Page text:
The integrated or bonded filament bundle 914 may then be passed to coiling member 924 where the bundle 914 is wound around a coiling element 928, such as a winding spool or bobbin, with the aid of a traverse 930 to form a package. The bundle 914 is wound on the coiling element 928 until an appropriate diameter is reached depending on the size of the intended coil package. The coiling member 924 may further include a cutting member (not shown) positioned adjacent the coiling element 914 for cutting the fiber when the appropriate diameter has been reached. In another embodiment, the accumulator would cut and stack the extruded filament(s) into stick like pieces.
Due to the small cross-section of each fiber in a fiber bundle, a solid ink configuration formed of such a bundle exhibits beneficial melting characteristics. For instance, the small cross-sections of the fibers provides a solid ink stick with increased surface area to volume for more efficient melting and flow rate. Once a fiber bundle 914 of the desired size and configuration has been formed, the fiber bundle 914 may be coiled as described above or cut to any length and straightened, bent, or shaped as desired for insertion into final packaging. The final filament cross-section size or bundle size may be targeted at various levels of stiffness and flexibility, depending on the print engine ink staging and delivery system requirements.
In one embodiment of the method illustrated in
Alternatively, the secondary forming process is a roll forming and swaging process (Block 316). In this embodiment, after extrusion, the extruded element is roll formed to substantially establish the longitudinal shape of the extruded element (Block 318). Subsequently, the roll formed extruded element is swaged to establish the final form and cut into individual ink sticks (Block 320). For sticks with single axis formed shapes, rolling alone might be sufficient to establish the final form.
In yet another embodiment, the secondary forming process comprises a filament processing process (Block 324). In this embodiment, the extruded element comprises an extruded fiber having a cross-section generally no greater than 12 mm and optimally 6 mm or smaller. After extrusion, the extruded filaments are integrated or bonded into a filament bundle by weaving, spiraling, interlacing and the like (Block 328). Once the filaments have been integrated or bonded to form a bundle, the bundle is accumulated by winding onto a coiling element (Block 330). Specific diameters are less important that the flexibility of the end configuration based on material properties and environmental conditions the ink is exposed to at the time of use. Flexible ink material might allow diameters of 25 mm and inflexible material might require diameters less than 6mm, as example. The criteria for establishing acceptable size is therefore based more on real world fracture tendencies of a given system and ink formulation. Ink to be fed in fiber form should be free to be straightened for feed without fracturing at operational temperatures and feed rates. Ink fractruing has exhibited a tendency to be influenced by the rate at which it is uncoiled or straightened, so a larger diameter fiber that is more slowly fed into a melt device may be less prone to fracturing that a smaller diameter fed more rapidly at an equivalent melt rate.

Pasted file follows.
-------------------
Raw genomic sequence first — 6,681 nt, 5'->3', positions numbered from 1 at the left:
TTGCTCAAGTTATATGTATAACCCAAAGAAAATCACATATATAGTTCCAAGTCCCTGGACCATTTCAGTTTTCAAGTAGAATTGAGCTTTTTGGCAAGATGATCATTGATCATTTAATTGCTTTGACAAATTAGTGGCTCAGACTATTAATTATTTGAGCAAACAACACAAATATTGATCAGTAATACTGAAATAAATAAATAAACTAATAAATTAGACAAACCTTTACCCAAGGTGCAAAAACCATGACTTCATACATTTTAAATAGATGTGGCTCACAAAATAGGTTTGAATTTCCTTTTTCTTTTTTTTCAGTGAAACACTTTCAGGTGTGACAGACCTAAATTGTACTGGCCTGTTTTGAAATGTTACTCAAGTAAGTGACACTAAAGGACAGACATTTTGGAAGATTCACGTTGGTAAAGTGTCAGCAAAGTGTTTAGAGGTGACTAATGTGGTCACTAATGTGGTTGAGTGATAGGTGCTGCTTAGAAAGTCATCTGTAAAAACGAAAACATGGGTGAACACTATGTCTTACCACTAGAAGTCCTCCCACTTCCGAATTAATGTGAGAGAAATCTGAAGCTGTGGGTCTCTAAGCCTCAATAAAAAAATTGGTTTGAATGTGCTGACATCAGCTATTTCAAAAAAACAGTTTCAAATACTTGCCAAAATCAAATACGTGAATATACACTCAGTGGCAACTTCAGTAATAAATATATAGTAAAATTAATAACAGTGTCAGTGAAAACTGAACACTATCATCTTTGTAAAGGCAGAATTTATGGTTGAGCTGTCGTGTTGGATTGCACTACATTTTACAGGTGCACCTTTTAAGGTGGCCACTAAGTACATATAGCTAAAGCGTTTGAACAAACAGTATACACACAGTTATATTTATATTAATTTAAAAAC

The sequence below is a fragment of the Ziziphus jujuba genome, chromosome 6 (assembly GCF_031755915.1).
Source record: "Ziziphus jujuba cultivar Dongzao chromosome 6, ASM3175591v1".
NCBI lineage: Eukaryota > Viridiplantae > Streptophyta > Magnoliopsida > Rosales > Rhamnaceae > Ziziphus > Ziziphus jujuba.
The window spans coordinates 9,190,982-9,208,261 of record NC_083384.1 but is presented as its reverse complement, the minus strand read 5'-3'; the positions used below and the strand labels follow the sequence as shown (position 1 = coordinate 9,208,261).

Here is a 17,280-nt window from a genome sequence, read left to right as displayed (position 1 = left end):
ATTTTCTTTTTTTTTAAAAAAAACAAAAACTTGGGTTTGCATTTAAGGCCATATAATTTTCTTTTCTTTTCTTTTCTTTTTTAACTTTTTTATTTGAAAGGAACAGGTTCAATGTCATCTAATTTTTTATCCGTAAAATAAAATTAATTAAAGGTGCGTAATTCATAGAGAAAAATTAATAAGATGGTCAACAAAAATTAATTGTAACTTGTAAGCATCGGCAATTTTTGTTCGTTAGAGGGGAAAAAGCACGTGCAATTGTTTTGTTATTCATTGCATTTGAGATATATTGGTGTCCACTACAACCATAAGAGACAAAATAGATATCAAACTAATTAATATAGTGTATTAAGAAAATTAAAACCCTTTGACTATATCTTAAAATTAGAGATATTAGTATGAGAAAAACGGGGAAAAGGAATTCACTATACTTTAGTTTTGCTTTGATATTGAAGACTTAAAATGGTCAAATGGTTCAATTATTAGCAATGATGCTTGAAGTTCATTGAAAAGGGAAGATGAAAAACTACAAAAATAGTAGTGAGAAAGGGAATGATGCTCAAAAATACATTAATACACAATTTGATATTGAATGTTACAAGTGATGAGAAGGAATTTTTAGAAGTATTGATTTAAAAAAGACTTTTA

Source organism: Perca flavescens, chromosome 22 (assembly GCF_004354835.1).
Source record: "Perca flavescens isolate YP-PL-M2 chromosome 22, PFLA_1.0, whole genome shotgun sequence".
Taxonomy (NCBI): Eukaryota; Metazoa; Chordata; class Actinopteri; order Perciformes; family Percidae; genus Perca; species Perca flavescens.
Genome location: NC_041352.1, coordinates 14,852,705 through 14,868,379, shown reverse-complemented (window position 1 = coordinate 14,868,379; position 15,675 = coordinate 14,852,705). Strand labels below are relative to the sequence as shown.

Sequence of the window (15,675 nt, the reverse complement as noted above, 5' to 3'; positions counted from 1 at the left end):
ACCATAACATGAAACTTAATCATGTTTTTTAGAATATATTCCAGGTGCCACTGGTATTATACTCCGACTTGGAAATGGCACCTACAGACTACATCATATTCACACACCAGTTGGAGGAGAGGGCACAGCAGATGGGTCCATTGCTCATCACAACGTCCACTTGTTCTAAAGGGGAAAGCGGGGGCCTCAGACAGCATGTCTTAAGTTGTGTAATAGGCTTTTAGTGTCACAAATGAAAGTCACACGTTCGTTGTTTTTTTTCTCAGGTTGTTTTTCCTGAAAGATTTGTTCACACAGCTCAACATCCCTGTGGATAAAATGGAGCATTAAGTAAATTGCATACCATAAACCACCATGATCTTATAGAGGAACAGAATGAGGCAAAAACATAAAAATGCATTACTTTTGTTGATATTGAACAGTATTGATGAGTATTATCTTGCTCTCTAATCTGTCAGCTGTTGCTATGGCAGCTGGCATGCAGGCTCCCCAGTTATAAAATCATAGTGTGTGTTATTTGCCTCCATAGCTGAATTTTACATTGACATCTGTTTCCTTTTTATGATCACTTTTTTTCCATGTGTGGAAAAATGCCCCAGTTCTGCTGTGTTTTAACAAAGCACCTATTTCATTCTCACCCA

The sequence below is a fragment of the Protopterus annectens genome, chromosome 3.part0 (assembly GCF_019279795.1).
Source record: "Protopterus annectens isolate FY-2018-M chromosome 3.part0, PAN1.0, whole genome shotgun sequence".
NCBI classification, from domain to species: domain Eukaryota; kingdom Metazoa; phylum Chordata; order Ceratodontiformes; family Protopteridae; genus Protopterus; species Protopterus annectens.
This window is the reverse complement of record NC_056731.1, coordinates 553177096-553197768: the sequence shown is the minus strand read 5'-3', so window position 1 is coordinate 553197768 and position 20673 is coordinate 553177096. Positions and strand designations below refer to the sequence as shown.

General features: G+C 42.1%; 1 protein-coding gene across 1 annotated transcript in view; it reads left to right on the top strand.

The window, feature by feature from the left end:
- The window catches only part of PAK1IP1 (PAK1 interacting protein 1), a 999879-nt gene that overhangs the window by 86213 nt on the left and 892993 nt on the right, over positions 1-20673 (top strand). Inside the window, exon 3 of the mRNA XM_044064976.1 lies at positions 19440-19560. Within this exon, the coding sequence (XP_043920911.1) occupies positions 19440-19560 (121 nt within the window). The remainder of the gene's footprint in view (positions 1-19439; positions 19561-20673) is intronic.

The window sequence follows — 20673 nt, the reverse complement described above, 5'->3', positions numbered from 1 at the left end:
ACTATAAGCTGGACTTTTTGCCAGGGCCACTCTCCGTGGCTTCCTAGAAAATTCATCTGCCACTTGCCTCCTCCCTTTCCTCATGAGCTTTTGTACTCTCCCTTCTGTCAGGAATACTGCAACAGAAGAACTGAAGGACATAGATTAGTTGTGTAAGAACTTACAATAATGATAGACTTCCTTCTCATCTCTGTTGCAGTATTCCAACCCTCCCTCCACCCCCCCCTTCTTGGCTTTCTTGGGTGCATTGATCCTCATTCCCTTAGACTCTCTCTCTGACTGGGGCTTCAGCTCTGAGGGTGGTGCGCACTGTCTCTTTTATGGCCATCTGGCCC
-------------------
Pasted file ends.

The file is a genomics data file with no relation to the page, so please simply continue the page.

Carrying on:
Those skilled in the art will recognize that numerous modifications can be made to the specific implementations described above. Those skilled in the art will recognize that the extruded ink may be forged, rolled, swaged and coiled to any extent and in any combination and into numerous shapes and configurations other than those illustrated. In addition, numerous other configurations of the stations, sections and other components of the ink stick forming system can be constructed within the scope of the disclosure. Therefore, the following claims are not to be limited to the specific embodiments illustrated and described above. The claims, as originally presented and as they may be amended, encompass variations, alternatives, modifications, improvements, equivalents, and substantial equivalents of the embodiments and teachings disclosed herein, including those that are presently unforeseen or unappreciated, and that, for example, may arise from applicants/patentees and others.
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|6||Amendment in Response to second Non-Final Office Action for U.S. Appl. No. 11/546,084, submitted Mar. 30, 2010 (13 pages).|
|7||Amendment in Response to Third Non-Final Office Action for U.S. Appl. No. 11/546,102, Submitted Aug. 23, 2010 (12 pages).|
|8||Final Office Action for U.S. Appl. No. 11/546,084 Mailed Nov. 3, 2009, United States Patent and Trademark Office (10 pages).|
|9||Final Office Action for U.S. Appl. No. 11/546,102 Mailed Aug. 31, 2009, United States Patent and Trademark Office (13 pages).|
|10||Non-Final Office Action for U.S. Appl. No. 11/545,999 Mailed Jun. 15, 2009, United States Patent and Trademark Office (10 pages).|
|11||Non-Final Office Action for U.S. Appl. No. 11/546,084 Mailed Apr. 2, 2009, United States Patent and Trademark Office (13 pages).|
|12||Non-Final Office Action for U.S. Appl. No. 11/546,102 Mailed Mar. 10, 2009, United States Patent and Trademark Office (12 pages).|
|13||Second Amendment in Response to Non-Final Office Action for U.S. Appl. No. 11/546,102, submitted Mar. 29, 2010 (9 pages).|
|14||Second Non-Final Office Action for U.S. Appl. No. 11/546,084 mailed Mar. 3, 2010, United States Patent and Trademark Office (6 pages).|
|15||Second Non-Final Office Action for U.S. Appl. No. 11/546,102 Mailed Dec. 28, 2009, United States Patent and Trademark Office (12 pages).|
|16||Third Non-Final Office Action for U.S. Appl. No. 11/546,102, Mailed Jun. 23, 2010, United States Patent and Trademark Office (15 pages).|
|U.S. Classification||425/144, 425/327, 425/377, 425/379.1, 425/325, 425/296|
|Cooperative Classification||B29C43/26, B29C47/0014, B29C47/0038, B41J2/17593, B29C47/0004, B29C43/00, B29C43/16|
|European Classification||B41J2/175M, B29C43/16, B29C43/26, B29C47/00L|